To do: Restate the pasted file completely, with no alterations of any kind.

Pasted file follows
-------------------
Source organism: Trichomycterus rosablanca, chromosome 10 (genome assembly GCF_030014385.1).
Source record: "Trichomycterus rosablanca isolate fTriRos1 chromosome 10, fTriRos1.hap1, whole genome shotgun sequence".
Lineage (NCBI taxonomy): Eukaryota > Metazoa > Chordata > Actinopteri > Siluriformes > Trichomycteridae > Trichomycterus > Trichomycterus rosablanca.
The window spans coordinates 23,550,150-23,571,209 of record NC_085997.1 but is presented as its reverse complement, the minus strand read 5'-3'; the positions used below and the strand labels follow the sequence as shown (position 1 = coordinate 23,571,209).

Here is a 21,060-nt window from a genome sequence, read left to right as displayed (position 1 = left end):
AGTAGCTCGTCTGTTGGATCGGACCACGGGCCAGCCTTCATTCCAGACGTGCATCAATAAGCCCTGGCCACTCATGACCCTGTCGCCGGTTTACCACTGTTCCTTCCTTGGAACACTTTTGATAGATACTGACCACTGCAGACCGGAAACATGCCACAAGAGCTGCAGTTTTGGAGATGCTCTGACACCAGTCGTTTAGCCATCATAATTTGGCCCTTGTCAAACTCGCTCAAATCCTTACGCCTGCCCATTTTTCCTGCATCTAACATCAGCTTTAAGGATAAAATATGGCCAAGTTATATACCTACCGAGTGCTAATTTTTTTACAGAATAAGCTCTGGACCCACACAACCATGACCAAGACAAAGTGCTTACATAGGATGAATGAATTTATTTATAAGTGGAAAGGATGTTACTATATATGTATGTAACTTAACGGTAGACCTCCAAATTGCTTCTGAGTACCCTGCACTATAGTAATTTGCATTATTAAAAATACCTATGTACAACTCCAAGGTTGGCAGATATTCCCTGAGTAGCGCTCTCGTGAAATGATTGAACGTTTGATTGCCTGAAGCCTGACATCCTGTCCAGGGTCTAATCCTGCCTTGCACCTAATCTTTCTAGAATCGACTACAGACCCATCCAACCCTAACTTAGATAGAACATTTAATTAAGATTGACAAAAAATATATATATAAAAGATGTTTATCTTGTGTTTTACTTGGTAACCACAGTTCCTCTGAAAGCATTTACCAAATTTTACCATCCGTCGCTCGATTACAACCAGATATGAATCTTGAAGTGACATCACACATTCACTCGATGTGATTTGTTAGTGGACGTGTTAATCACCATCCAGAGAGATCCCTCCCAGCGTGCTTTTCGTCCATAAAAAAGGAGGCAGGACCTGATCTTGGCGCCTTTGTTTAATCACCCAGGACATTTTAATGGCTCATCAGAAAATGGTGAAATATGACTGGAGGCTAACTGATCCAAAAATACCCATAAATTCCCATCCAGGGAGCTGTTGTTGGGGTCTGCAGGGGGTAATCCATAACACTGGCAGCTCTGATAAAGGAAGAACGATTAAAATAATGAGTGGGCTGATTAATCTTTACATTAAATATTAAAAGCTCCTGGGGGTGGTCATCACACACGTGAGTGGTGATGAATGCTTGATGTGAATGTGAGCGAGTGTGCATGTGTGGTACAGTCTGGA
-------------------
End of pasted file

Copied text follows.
Source organism: Trichomycterus rosablanca, chromosome 10 (genome assembly GCF_030014385.1).
Source record: "Trichomycterus rosablanca isolate fTriRos1 chromosome 10, fTriRos1.hap1, whole genome shotgun sequence".
Lineage (NCBI taxonomy): Eukaryota > Metazoa > Chordata > Actinopteri > Siluriformes > Trichomycteridae > Trichomycterus > Trichomycterus rosablanca.
The window spans coordinates 23,550,150-23,571,209 of record NC_085997.1 but is presented as its reverse complement, the minus strand read 5'-3'; the positions used below and the strand labels follow the sequence as shown (position 1 = coordinate 23,571,209).

Here is a 21,060-nt window from a genome sequence, read left to right as displayed (position 1 = left end):
AGTAGCTCGTCTGTTGGATCGGACCACGGGCCAGCCTTCATTCCAGACGTGCATCAATAAGCCCTGGCCACTCATGACCCTGTCGCCGGTTTACCACTGTTCCTTCCTTGGAACACTTTTGATAGATACTGACCACTGCAGACCGGAAACATGCCACAAGAGCTGCAGTTTTGGAGATGCTCTGACACCAGTCGTTTAGCCATCATAATTTGGCCCTTGTCAAACTCGCTCAAATCCTTACGCCTGCCCATTTTTCCTGCATCTAACATCAGCTTTAAGGATAAAATATGGCCAAGTTATATACCTACCGAGTGCTAATTTTTTTACAGAATAAGCTCTGGACCCACACAACCATGACCAAGACAAAGTGCTTACATAGGATGAATGAATTTATTTATAAGTGGAAAGGATGTTACTATATATGTATGTAACTTAACGGTAGACCTCCAAATTGCTTCTGAGTACCCTGCACTATAGTAATTTGCATTATTAAAAATACCTATGTACAACTCCAAGGTTGGCAGATATTCCCTGAGTAGCGCTCTCGTGAAATGATTGAACGTTTGATTGCCTGAAGCCTGACATCCTGTCCAGGGTCTAATCCTGCCTTGCACCTAATCTTTCTAGAATCGACTACAGACCCATCCAACCCTAACTTAGATAGAACATTTAATTAAGATTGACAAAAAATATATATATAAAAGATGTTTATCTTGTGTTTTACTTGGTAACCACAGTTCCTCTGAAAGCATTTACCAAATTTTACCATCCGTCGCTCGATTACAACCAGATATGAATCTTGAAGTGACATCACACATTCACTCGATGTGATTTGTTAGTGGACGTGTTAATCACCATCCAGAGAGATCCCTCCCAGCGTGCTTTTCGTCCATAAAAAAGGAGGCAGGACCTGATCTTGGCGCCTTTGTTTAATCACCCAGGACATTTTAATGGCTCATCAGAAAATGGTGAAATATGACTGGAGGCTAACTGATCCAAAAATACCCATAAATTCCCATCCAGGGAGCTGTTGTTGGGGTCTGCAGGGGGTAATCCATAACACTGGCAGCTCTGATAAAGGAAGAACGATTAAAATAATGAGTGGGCTGATTAATCTTTACATTAAATATTAAAAGCTCCTGGGGGTGGTCATCACACACGTGAGTGGTGATGAATGCTTGATGTGAATGTGAGCGAGTGTGCATGTGTGGTACAGTCTGGA